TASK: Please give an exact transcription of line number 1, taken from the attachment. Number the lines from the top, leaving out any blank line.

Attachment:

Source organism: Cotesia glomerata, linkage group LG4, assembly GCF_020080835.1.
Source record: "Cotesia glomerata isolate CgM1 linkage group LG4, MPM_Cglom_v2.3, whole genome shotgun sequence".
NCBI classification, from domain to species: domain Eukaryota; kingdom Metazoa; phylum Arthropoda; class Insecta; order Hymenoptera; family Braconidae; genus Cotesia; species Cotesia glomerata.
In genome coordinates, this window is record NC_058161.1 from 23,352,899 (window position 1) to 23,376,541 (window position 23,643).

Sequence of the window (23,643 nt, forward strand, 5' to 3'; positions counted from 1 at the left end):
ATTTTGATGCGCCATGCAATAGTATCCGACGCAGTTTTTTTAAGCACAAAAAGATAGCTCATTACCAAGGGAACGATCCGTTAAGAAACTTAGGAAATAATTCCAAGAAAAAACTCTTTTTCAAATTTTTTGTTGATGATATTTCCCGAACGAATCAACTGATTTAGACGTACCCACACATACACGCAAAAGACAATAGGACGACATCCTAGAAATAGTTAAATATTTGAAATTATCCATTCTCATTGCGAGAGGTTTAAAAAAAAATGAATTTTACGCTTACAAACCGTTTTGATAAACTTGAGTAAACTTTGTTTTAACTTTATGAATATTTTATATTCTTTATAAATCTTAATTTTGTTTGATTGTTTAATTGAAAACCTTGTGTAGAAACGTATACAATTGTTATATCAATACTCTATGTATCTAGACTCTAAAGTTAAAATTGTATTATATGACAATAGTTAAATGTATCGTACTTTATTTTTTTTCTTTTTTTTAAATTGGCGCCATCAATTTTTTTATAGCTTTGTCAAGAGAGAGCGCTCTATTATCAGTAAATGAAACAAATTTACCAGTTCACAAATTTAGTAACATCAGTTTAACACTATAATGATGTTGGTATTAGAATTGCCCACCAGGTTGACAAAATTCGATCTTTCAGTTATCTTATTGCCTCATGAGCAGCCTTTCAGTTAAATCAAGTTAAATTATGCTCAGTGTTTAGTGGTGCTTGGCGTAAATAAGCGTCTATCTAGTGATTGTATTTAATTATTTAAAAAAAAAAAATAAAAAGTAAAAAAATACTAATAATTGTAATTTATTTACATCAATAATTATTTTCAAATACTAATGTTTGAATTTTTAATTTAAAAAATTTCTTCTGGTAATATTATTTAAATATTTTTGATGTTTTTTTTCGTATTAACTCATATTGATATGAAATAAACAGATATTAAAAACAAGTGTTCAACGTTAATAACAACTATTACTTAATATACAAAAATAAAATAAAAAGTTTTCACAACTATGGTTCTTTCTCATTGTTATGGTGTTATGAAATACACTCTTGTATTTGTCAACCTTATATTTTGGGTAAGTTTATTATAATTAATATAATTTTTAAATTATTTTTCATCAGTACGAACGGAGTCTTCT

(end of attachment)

Source organism: Cotesia glomerata, linkage group LG4, assembly GCF_020080835.1.